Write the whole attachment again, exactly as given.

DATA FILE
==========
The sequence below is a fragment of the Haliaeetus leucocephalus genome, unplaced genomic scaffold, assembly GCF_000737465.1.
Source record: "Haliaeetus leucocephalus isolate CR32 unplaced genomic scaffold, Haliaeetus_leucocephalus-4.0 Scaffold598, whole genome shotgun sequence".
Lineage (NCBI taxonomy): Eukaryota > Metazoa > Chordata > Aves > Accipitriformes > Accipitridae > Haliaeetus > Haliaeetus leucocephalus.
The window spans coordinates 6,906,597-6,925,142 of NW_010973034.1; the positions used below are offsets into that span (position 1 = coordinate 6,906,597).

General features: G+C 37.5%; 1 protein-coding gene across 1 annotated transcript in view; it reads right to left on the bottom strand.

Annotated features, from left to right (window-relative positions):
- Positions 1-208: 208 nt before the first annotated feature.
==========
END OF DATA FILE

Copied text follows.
The sequence below is a fragment of the Haliaeetus leucocephalus genome, unplaced genomic scaffold, assembly GCF_000737465.1.
Source record: "Haliaeetus leucocephalus isolate CR32 unplaced genomic scaffold, Haliaeetus_leucocephalus-4.0 Scaffold598, whole genome shotgun sequence".
Lineage (NCBI taxonomy): Eukaryota > Metazoa > Chordata > Aves > Accipitriformes > Accipitridae > Haliaeetus > Haliaeetus leucocephalus.
The window spans coordinates 6,906,597-6,925,142 of NW_010973034.1; the positions used below are offsets into that span (position 1 = coordinate 6,906,597).

General features: G+C 37.5%; 1 protein-coding gene across 1 annotated transcript in view; it reads right to left on the bottom strand.

Annotated features, from left to right (window-relative positions):
- Positions 1-208: 208 nt before the first annotated feature.